The opinion of the court was delivered by: HARRY LEINENWEBER, District Judge
MEMORANDUM OPINION AND ORDER
Plaintiff Edward Strong ("Strong") brought suit against Defendants City
of Country Club Hills ("City"), Edwin Torres ("Torres") and Gregory Smith
("Smith") asserting violations of his privileges and immunities as
guaranteed by the Fourth and Fourteenth Amendments to the United States
Constitution, 42 U.S.C. § 1983 and 28 U.S.C. § 1343. Count I alleges that
police officers Torres and Smith unlawfully detained Strong and
maliciously charged him with aggravated assault and battery. Count II
claims that Torres and Smith violated Strong's right to freedom from
unreasonable searches and seizures. Count III alleges that, through the
tortious acts of Defendants and others, Strong "was deprived" of his
property without due process of law. Finally, Count IV charges that Torres
and Smith illegally searched Strong's automobile and illegally seized
property from it. For the
following reasons, Defendants' motion for summary judgment is GRANTED.
I. LOCAL RULE 56.1 RESPONSES
Local Rule 56.1 of the United States District Court for the Northern
District of Illinois ("Local Rule 56.1") establishes procedures that both
moving and opposing parties must follow in filing and responding to a
motion for summary judgment. Under Local Rule 56.1, the moving party must
submit a statement of material facts with "references to the affidavits,
parts of the record, and other supporting materials relied upon." Local
Rule 56.1(a)(3) (hereafter, "56.1 Statements"). In turn, the opposing
party must file "a response to each numbered paragraph in the moving
party's statement," and, in the case of disagreement, provide specific
references to supporting evidentiary material. Local Rule 56.1(b)(3)(A).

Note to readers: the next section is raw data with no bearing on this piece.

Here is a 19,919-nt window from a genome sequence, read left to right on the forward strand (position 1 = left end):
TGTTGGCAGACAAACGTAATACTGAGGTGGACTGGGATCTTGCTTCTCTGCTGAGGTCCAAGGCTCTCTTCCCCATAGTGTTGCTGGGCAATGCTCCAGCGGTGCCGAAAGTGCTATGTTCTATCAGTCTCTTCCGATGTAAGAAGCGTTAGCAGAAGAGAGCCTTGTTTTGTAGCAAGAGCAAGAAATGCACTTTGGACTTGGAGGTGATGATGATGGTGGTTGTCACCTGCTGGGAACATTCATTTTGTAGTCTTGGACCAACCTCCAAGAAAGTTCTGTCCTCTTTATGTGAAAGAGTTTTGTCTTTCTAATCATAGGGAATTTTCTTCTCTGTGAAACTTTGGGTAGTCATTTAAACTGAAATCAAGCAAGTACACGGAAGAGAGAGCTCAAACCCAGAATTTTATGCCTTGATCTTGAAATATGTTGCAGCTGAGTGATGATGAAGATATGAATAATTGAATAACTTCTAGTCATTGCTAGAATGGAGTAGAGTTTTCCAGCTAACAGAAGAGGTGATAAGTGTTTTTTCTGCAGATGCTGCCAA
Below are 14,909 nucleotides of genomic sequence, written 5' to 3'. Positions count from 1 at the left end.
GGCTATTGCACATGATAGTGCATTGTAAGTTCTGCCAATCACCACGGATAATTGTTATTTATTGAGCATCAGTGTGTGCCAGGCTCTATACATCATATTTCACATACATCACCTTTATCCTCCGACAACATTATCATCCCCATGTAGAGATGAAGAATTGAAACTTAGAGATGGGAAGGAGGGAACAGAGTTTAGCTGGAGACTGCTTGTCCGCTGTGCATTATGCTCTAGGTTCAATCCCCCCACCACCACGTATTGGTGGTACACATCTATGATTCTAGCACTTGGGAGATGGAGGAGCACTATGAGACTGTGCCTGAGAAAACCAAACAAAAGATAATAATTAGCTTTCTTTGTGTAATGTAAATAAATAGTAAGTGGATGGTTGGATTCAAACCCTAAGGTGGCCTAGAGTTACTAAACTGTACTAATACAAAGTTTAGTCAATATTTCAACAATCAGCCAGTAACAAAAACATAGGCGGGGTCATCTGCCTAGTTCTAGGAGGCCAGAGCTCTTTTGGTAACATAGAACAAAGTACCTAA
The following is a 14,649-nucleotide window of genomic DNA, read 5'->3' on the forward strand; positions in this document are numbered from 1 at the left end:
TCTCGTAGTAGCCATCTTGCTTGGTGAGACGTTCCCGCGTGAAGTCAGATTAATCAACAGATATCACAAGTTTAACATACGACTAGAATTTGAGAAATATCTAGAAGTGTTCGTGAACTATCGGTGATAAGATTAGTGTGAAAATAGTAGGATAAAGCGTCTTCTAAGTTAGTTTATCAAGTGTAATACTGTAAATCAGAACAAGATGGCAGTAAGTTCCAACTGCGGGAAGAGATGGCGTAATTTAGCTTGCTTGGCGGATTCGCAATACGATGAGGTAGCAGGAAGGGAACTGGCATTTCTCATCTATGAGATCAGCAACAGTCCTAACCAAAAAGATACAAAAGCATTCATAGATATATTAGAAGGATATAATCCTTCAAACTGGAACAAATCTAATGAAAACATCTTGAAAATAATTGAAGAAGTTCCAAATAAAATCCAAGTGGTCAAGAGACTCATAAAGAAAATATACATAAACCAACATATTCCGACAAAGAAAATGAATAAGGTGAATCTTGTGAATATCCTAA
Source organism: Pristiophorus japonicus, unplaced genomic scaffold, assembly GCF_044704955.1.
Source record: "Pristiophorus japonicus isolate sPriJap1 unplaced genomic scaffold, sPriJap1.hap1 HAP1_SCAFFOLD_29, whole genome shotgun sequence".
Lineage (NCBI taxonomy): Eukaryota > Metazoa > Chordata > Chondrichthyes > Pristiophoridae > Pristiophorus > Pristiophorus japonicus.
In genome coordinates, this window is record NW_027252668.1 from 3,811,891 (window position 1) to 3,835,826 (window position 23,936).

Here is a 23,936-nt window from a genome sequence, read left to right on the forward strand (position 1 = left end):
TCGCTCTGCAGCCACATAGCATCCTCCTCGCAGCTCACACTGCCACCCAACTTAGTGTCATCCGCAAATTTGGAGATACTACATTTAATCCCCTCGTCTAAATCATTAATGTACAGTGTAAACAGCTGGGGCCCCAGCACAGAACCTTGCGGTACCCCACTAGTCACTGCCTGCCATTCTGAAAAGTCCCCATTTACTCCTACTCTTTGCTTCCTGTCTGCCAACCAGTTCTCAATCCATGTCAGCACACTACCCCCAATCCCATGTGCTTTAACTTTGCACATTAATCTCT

If the opposing party does not respond and controvert the moving party's
statement of material facts, those facts are deemed to be admitted for
the purposes of the motion. Local Rule 56.1(b)(3)(B); Smith v. Lamz,
321 F.3d 680, 683 (7th Cir. 2003).
Here, Strong did not respond to Defendants' 56.1 Statements. Therefore,
for the most part, Defendants' 56.1 Statements are admitted as true for
purposes of compiling this factual record and this motion. However,
Defendants' Statement 22 is admitted but interpreted in a limited
fashion, according to its underlying
factual support in the evidentiary materials. Statement 22 states that
"Certain items the police gave back to [Strong], but everything that had
to do with guns they did not return because his FOID card was revoked."
Purportedly, this "uncontested fact" is based on page 120 of the
transcript of Strong's deposition testimony. Reading that statement in
context makes clear that Strong testified only that the police returned
"everything" (excluding firearm related items) on a property list
prepared by the police. However, Strong also states on page 122 of his
deposition transcript that "From my conversation that I overheard at the
police station, I believe that the police officers took the computers and
whatever else they wanted to take." Strong further testifies, on page
121, that "one of my neighbors told me that they saw people running in
and out of my house, that the police left the doors wide open."
Therefore, the Court admits the literal text of Statement 22 as neither
side contests that the police returned "certain items" to Strong.